Sunday, June 19, 2011

More Road Music: Canon for Canyon Country







© Andrea Canter

After that 15-hour drive to Detroit last September, I swore I’d never do such a trip again. But the opportunity to explore the national parks of southwest Utah was too tempting, and besides, we were breaking up the drive into manageable segments, round trip from the Bozeman, MT area. I was warned there would be absolutely nothing on radio and it was my job to bring along some music we’d both enjoy. My friend Judy has visited here a few times and seemed to like the music we heard at the Dakota, but there’s a different burden in selecting all the music for 12 days. And given that I was flying Minneapolis to our Bozeman starting point, I couldn’t just bring my favorite 100.

So I narrowed my choices to seven that I thought had both general appeal and some interesting, folkloric twists, remembering the days Judy and I hung out listening to the Kingston Trio or Brothers Four for hours. There had to be some guitar, but probably nothing leaning too far into fusion. An emphasis on local music would give it a more personal touch. And each CD had to hold up to repeated listening—we had only 7 sets of music and many hours on the road coming and going.

Reynold Philipsek, Tales From the North Woods (2011, Zino-Rephi Music). I had to take one new recording along! Reynold, who releases at least one new recording each year, makes this one official in a few weeks (July 16th at the Aster Café). Another solo outing highlighting not only his outrageous guitar chops but original compositions as well, this disc proved to be perfect accompaniment to a rainy Idaho backcountry drive—nothing rushed, often nostalgic, gently swinging.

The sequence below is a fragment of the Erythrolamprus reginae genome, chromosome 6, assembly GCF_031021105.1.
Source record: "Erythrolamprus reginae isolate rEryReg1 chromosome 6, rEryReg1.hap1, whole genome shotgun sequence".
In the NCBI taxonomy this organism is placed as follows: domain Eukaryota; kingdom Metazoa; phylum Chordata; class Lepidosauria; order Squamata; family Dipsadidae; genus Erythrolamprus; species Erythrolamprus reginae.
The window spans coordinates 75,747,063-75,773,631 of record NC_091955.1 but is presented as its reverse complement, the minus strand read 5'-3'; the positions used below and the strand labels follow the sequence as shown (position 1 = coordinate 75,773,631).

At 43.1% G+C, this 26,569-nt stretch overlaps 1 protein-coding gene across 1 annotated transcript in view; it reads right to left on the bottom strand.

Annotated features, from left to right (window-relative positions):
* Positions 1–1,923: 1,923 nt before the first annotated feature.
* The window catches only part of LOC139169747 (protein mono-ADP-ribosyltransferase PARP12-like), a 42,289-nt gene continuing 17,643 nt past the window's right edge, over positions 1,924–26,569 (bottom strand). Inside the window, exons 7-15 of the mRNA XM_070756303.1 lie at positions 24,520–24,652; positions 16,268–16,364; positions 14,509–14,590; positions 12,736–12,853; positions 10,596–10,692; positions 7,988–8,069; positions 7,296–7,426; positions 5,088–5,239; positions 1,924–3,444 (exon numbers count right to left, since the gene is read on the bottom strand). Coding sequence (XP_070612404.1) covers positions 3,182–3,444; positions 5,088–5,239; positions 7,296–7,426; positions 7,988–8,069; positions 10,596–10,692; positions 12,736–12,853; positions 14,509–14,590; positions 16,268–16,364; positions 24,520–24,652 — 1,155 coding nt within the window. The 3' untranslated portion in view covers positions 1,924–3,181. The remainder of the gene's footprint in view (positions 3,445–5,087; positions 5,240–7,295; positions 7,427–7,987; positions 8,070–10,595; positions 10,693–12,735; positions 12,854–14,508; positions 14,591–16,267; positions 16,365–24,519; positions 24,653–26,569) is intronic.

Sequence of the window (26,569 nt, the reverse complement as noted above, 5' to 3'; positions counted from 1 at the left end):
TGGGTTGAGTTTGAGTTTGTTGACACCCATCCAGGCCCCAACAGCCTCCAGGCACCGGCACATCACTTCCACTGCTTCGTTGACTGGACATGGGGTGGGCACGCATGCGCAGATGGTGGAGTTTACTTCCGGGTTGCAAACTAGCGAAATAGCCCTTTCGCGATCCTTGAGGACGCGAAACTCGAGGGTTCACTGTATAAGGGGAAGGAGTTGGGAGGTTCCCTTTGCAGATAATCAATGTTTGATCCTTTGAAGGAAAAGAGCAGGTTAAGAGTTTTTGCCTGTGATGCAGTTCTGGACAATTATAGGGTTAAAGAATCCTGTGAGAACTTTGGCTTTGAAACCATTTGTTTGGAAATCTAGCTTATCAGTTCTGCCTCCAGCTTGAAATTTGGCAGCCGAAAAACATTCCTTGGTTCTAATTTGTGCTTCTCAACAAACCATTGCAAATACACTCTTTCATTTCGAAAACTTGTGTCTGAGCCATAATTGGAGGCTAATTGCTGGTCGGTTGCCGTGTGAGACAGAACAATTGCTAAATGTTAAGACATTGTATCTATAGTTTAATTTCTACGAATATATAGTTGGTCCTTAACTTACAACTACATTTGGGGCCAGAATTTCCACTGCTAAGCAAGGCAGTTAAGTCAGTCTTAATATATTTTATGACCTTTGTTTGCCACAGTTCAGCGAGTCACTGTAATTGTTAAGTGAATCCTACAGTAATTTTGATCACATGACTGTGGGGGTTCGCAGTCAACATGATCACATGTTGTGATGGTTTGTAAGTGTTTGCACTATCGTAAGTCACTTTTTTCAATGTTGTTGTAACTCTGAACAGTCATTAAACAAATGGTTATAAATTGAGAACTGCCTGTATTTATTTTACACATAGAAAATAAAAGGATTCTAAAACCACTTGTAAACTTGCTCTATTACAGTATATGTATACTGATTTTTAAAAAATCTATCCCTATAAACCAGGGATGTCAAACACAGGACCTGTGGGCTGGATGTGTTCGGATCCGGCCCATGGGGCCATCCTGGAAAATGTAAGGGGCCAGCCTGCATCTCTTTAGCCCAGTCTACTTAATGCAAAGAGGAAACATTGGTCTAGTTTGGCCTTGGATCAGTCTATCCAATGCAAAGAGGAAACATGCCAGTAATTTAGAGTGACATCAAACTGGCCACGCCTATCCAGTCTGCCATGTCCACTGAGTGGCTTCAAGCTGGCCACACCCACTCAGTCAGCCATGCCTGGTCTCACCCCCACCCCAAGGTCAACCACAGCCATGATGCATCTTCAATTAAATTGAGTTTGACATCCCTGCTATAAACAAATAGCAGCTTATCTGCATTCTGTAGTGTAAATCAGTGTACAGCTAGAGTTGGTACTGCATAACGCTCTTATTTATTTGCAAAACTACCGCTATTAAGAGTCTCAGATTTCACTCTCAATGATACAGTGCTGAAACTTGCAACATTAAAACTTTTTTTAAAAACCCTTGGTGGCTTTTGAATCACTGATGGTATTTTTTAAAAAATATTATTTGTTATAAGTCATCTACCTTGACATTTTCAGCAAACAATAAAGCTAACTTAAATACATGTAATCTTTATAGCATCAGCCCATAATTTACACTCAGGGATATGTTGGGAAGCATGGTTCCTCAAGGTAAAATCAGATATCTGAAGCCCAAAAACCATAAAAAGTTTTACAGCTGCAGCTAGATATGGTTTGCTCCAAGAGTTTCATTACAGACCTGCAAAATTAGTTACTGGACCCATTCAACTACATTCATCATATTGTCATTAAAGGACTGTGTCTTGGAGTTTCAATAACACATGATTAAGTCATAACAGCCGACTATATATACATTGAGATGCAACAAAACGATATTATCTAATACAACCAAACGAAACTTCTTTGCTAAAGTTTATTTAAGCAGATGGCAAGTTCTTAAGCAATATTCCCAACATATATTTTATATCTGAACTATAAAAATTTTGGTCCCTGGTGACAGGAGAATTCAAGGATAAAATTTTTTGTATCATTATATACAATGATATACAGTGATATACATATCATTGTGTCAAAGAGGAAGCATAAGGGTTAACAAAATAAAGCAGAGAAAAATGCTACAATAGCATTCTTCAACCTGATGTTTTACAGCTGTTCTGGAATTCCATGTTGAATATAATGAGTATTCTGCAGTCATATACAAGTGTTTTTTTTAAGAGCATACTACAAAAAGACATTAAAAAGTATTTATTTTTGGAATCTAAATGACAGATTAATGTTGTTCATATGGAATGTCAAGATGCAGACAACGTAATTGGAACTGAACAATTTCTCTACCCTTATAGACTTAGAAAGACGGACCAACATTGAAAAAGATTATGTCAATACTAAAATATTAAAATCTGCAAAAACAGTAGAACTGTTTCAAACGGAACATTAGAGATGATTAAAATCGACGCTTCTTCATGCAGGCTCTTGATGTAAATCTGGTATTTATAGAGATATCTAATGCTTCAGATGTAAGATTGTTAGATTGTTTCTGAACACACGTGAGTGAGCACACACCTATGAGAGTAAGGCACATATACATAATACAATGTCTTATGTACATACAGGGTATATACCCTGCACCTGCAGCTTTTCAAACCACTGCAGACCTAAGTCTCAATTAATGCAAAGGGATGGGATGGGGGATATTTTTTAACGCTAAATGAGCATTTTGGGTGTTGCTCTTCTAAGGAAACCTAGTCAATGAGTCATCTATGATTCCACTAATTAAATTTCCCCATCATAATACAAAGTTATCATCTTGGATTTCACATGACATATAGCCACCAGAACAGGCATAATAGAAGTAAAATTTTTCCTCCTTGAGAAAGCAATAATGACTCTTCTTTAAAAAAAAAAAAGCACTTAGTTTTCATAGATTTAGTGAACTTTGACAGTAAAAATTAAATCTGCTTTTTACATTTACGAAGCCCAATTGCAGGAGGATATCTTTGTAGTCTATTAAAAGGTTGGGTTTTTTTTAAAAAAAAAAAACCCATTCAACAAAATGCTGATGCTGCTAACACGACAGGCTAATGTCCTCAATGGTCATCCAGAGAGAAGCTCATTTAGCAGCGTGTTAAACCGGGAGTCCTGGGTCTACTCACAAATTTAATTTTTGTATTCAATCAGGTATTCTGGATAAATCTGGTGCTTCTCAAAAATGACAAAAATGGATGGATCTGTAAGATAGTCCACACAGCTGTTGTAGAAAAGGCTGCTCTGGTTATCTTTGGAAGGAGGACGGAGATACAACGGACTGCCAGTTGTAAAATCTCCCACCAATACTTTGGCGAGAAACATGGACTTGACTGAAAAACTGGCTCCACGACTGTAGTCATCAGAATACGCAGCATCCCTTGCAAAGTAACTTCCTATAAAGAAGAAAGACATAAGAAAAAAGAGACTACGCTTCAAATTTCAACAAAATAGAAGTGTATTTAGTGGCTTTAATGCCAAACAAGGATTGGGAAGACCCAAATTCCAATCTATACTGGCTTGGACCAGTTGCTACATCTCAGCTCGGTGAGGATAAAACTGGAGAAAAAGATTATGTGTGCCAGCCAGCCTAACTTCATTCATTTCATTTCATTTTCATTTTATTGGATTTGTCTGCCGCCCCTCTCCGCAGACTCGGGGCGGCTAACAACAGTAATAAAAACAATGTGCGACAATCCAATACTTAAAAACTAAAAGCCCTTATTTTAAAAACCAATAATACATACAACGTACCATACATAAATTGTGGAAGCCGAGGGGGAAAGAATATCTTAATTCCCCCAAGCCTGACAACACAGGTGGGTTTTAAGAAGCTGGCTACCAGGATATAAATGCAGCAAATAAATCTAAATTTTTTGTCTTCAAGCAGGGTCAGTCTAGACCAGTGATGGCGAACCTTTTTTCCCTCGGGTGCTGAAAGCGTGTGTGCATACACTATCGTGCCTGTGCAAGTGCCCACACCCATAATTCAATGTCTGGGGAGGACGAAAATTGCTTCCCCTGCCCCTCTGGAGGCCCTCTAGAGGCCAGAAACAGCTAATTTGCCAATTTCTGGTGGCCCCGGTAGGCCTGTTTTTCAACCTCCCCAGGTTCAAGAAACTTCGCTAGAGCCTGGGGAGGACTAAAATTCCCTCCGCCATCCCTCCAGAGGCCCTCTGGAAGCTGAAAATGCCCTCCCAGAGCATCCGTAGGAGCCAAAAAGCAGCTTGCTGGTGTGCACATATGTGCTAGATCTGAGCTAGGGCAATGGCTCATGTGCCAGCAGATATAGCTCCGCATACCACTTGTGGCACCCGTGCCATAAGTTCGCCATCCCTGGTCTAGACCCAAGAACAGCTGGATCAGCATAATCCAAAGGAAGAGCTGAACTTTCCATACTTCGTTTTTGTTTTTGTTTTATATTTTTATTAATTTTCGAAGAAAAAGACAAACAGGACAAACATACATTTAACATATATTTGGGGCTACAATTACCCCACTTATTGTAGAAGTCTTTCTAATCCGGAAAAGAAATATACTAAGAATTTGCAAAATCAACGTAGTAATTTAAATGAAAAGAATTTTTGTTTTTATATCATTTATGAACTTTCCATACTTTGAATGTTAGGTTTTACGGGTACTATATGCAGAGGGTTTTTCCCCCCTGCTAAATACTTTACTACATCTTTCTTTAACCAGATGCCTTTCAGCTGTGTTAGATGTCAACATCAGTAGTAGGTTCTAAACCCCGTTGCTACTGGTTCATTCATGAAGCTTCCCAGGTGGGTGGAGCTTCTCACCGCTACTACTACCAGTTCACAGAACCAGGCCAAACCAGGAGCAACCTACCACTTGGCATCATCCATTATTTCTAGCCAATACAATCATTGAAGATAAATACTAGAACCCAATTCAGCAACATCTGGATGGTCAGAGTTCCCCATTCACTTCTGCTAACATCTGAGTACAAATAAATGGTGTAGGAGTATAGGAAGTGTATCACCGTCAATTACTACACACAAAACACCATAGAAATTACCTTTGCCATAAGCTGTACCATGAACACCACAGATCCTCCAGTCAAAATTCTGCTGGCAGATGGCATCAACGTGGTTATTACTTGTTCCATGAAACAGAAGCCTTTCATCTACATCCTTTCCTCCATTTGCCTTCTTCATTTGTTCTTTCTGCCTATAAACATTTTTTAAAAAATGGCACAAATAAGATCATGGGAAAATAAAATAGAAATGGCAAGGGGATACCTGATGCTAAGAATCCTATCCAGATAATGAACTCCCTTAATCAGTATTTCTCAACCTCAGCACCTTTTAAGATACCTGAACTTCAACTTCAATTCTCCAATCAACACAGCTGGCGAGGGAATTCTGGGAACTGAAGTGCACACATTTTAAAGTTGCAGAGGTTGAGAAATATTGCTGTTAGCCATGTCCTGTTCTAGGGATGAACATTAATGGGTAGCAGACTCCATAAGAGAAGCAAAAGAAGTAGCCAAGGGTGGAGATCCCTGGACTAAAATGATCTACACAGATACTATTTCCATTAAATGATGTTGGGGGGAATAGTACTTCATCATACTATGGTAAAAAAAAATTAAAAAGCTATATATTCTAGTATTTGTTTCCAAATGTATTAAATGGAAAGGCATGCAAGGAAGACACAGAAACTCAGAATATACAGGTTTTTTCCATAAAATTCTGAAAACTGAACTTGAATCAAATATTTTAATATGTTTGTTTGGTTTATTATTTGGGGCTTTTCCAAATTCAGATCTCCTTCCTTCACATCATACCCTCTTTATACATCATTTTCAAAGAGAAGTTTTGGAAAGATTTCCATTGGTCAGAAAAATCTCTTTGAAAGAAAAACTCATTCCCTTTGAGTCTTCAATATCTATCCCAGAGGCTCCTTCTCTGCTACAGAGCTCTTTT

Kip Jones, Hallazgo (2011). Violinist/vocalist/composer Kip Jones found inspiration for most of these tunes on recent journeys to South America and Korea, and the unusual combination of voice and violin (simultaneously performed) readily fit our folkloric wanderlust mood as we crossed into Utah, the 90-mile stretch of urban buzz from Ogden to Provo still a CD interlude away. It’s global bluegrass with some avant garde vocalese tossed in, a unique sound from a unique talent. And his version of "Darn That Dream" proves there is no such thing as a “standard.”

Joan Griffith/Laura Caviani, Sambanova (2008, Pleasing Dog Music). We were heading south, albeit stopping short of Arizona, but some Brazilian rhythms seemed perfectly natural as Old West suburbia whizzed by. And Joan’s ode to her Nebraska hometown “La Bellevue” could just as easily sketch the small towns that slowed us down as we approached Canyon Country.

Dan Cavanagh/Dave Hagedorn, Horizon (2010). There’s nothing more soothing than piano and vibes after a long day’s drive, and Cavangh and Hagedorn keep it mellow without falling into the sugar jar. Less familiar covers (mostly) and original compositions, but my favorite is a melding of Debussy and Monk on the final track, proving you can be gentle and absurd at the same time.

Terell Stafford, This Side of Strayhorn (2011, MaxJazz). Even in the still of night, the steep canyons of Zion suggest an underlying cosmic energy, and Stafford’s Quintet swings at all tempos and all moods through a set of favorite and less familiar Strayhorn fare. Stafford and saxman Tim Warfield at times suggest the great soloists of the Ellington bands. It’s a set as multi-colored as the cliffs of Kodachrome Basin.

Eric Alexander, Revival of the Fittest (2009, HighNote). Eric Alexander produces more recordings per year than Reynold Philipsek, but he too never runs out of ideas. Or energy. And any hour spent with pianist Harold Mabern is a gift. This is music to recharge your internal batteries after a few days of high-altitude canyon trekking.

Regina Carter, Reverse Thread (2010, E1 Music). I’ve seen Carter’s African roots project twice in the past year but this was my first experience hearing the recorded effort. Judy declared it her favorite—the combination of violin, accordion, bass, percussion and kora yielded a cross-cultural whirlwind, as if assimilating all the music on hand. It was hoedown, festive, roots and improv. Uniquely everything. Like millions of years of accumulated strata that Mother Earth has tossed up and repositioned in seemingly impossible juxtapositions. A canon of Canyon Country.

This “canyon suite” and the treasures of Zion, Bryce, Kodachrome Basin and Cottonwood Canyon—all within a pretty small cosmos of southwest Utah-- highly recommended for your next road trip.



Photos, top to bottom: Looking up from the canyon bottom at Zion; Reynold Philipsek; Regina Carter (all photos by Andrea Canter)